When you see fast-moving military aircraft, you are usually always looking up. For that matter, anytime any aircraft is moving through the sky, unless you are also on another aircraft, your head is tilted back and your eyes are squinting as you try to catch a glimpse.
But there are a few locations around the world where you can stand on solid ground while watching those fast movers scream by below you. Photographers and aviation enthusiasts who love the sights and sounds of large propeller driven cargo aircraft and the screams of turbo jet engines would want to schedule a trip to the Mach Loop in the United Kingdom.
The Mach Loop is also known as the Machynlleth Loop because of its proximity to Machynlleth in west-central Wales. It is a series of beautiful, deep valleys where United Kingdom, American, and NATO pilots practice low altitude training flights. The Mach Loop is a Mecca of sorts for photographers and aviation spectators alike because the mountain tops allow them a great vantage point to observe the fast movers from a unique position – from above. The Royal Air Force helps the public out by publishing a calendar of when they expect to use this airspace.
You never know what you might see coming up the valley toward you–F-15 Eagles, F-16 Fighting Falcons, Tornado GR4s, F-18 Super Hornets, and Eurofighter Typhoons. It might be big cargo and transport aircraft like a pair of C-17 Globemaster III or C-130 Super Hercules lumbering along through the curvy valleys. It’s not just fixed-wing but also rotary-wing aircraft like CH-47 Chinooks and CV-22 Ospreys. Even F-22 Raptors deployed across the Atlantic Ocean to England might just get the chance to slip and slide through the Mach Loop.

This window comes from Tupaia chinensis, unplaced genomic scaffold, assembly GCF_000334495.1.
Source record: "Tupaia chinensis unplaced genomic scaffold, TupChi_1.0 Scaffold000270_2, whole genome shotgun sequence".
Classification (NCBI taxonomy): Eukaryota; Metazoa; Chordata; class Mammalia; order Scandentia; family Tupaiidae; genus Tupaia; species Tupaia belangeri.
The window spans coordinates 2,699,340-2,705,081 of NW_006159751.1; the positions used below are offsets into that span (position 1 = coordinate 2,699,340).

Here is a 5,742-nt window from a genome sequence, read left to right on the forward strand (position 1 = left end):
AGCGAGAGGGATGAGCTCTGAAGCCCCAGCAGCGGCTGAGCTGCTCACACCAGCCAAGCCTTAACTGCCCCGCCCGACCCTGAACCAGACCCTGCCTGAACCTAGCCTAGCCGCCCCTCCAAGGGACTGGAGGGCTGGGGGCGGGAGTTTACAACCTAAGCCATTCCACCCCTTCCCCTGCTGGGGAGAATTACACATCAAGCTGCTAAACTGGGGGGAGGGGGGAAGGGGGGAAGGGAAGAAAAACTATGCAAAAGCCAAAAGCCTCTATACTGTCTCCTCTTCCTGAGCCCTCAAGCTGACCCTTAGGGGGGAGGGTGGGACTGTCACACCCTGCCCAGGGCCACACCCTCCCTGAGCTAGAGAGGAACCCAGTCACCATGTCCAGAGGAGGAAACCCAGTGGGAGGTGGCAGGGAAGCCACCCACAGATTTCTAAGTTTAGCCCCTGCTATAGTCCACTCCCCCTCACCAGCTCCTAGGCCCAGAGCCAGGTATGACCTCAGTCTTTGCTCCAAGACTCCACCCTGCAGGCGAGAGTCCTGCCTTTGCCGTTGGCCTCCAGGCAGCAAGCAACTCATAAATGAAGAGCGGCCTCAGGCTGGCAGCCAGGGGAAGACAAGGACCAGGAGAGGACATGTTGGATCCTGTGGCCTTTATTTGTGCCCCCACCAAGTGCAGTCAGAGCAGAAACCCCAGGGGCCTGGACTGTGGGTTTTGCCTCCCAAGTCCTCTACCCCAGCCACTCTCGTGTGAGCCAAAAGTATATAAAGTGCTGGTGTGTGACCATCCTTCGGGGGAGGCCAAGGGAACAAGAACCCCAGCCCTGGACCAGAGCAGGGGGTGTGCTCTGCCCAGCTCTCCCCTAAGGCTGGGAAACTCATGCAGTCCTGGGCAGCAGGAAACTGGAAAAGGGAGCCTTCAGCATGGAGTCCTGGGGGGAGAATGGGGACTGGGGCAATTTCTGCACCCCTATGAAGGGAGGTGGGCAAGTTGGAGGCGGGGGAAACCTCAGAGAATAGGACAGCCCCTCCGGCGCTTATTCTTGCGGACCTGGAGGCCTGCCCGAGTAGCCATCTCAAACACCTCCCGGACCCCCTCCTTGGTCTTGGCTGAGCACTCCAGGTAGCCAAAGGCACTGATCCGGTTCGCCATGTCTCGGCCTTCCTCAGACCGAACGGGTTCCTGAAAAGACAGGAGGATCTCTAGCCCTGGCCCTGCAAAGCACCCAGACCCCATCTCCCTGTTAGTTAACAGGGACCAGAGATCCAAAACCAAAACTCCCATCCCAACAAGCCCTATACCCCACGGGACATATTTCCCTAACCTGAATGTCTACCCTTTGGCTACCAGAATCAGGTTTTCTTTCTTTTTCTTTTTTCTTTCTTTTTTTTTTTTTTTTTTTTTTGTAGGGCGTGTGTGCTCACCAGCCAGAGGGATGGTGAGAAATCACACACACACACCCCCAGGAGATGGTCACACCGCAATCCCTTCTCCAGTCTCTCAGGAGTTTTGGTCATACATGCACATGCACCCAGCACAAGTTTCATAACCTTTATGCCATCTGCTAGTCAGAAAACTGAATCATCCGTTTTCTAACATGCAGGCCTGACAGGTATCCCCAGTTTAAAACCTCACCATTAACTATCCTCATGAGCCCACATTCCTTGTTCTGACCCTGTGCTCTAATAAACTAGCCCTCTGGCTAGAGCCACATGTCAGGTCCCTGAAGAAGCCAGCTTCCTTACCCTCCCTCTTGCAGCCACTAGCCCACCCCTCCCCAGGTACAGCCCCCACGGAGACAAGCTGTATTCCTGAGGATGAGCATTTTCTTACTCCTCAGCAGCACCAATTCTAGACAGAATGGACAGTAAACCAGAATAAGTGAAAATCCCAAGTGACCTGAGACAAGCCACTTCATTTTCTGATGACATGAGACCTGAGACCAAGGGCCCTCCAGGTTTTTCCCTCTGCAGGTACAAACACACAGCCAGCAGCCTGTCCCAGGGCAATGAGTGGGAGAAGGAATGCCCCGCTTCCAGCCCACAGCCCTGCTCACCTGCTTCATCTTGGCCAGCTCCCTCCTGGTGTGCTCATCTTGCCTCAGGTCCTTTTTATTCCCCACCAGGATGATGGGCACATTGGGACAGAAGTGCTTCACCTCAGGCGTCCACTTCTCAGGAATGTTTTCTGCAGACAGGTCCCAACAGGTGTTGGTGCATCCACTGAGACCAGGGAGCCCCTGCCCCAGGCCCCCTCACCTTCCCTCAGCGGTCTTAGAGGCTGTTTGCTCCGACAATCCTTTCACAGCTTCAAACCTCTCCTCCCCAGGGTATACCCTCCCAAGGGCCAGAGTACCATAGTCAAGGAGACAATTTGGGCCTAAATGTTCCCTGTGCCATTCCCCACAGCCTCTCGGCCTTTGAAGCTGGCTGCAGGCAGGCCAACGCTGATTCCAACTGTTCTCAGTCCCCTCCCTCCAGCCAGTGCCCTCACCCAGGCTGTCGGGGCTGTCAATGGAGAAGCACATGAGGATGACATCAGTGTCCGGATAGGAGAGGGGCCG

The United Kingdom provides a number of Low Flying Areas where pilots can hone their skills low to the ground. But the United States has its own Mach Loop-style low flying training area. Rainbow Canyon, also nicknamed Star Wars Canyon, located in Death Valley National Park in California is a series of desert canyons formed by ancient lava flows.
Enjoy these videos below filmed by many of those professional photographers who get to look down on those fast moving jet pilots. If you enjoyed this #JetFriday article, share it on your social media channels for your family and friends. If you’re like us and love jet aircraft, check out more of our Jet Friday posts.